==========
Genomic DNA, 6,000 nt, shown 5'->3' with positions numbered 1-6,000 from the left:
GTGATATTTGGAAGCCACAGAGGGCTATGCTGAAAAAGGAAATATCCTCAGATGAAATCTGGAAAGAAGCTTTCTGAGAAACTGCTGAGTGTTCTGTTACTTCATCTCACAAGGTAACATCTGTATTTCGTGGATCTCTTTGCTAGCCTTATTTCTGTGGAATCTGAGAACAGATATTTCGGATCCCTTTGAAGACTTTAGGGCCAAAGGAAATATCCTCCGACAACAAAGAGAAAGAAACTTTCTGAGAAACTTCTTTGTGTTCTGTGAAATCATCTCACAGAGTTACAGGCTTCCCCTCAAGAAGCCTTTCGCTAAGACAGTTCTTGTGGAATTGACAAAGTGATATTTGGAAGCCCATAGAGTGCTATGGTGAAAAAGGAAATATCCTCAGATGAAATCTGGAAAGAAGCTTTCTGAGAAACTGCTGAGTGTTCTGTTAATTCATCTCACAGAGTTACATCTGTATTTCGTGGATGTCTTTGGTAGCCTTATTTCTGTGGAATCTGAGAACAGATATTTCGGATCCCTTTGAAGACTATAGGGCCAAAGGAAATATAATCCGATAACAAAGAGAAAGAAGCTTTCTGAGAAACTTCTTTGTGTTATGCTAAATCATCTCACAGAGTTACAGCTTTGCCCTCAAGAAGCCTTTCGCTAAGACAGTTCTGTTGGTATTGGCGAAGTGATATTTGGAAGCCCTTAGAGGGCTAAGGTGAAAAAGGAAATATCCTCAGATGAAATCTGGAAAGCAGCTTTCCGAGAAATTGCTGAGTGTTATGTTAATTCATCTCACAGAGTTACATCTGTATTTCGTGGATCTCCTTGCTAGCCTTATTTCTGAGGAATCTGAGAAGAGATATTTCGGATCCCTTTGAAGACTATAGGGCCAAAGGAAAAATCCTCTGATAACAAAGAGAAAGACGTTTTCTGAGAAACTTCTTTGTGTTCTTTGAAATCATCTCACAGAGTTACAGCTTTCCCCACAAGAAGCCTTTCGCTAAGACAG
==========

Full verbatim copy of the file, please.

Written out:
Genomic DNA, 6,000 nt, shown 5'->3' with positions numbered 1-6,000 from the left:
GTGATATTTGGAAGCCACAGAGGGCTATGCTGAAAAAGGAAATATCCTCAGATGAAATCTGGAAAGAAGCTTTCTGAGAAACTGCTGAGTGTTCTGTTACTTCATCTCACAAGGTAACATCTGTATTTCGTGGATCTCTTTGCTAGCCTTATTTCTGTGGAATCTGAGAACAGATATTTCGGATCCCTTTGAAGACTTTAGGGCCAAAGGAAATATCCTCCGACAACAAAGAGAAAGAAACTTTCTGAGAAACTTCTTTGTGTTCTGTGAAATCATCTCACAGAGTTACAGGCTTCCCCTCAAGAAGCCTTTCGCTAAGACAGTTCTTGTGGAATTGACAAAGTGATATTTGGAAGCCCATAGAGTGCTATGGTGAAAAAGGAAATATCCTCAGATGAAATCTGGAAAGAAGCTTTCTGAGAAACTGCTGAGTGTTCTGTTAATTCATCTCACAGAGTTACATCTGTATTTCGTGGATGTCTTTGGTAGCCTTATTTCTGTGGAATCTGAGAACAGATATTTCGGATCCCTTTGAAGACTATAGGGCCAAAGGAAATATAATCCGATAACAAAGAGAAAGAAGCTTTCTGAGAAACTTCTTTGTGTTATGCTAAATCATCTCACAGAGTTACAGCTTTGCCCTCAAGAAGCCTTTCGCTAAGACAGTTCTGTTGGTATTGGCGAAGTGATATTTGGAAGCCCTTAGAGGGCTAAGGTGAAAAAGGAAATATCCTCAGATGAAATCTGGAAAGCAGCTTTCCGAGAAATTGCTGAGTGTTATGTTAATTCATCTCACAGAGTTACATCTGTATTTCGTGGATCTCCTTGCTAGCCTTATTTCTGAGGAATCTGAGAAGAGATATTTCGGATCCCTTTGAAGACTATAGGGCCAAAGGAAAAATCCTCTGATAACAAAGAGAAAGACGTTTTCTGAGAAACTTCTTTGTGTTCTTTGAAATCATCTCACAGAGTTACAGCTTTCCCCACAAGAAGCCTTTCGCTAAGACAG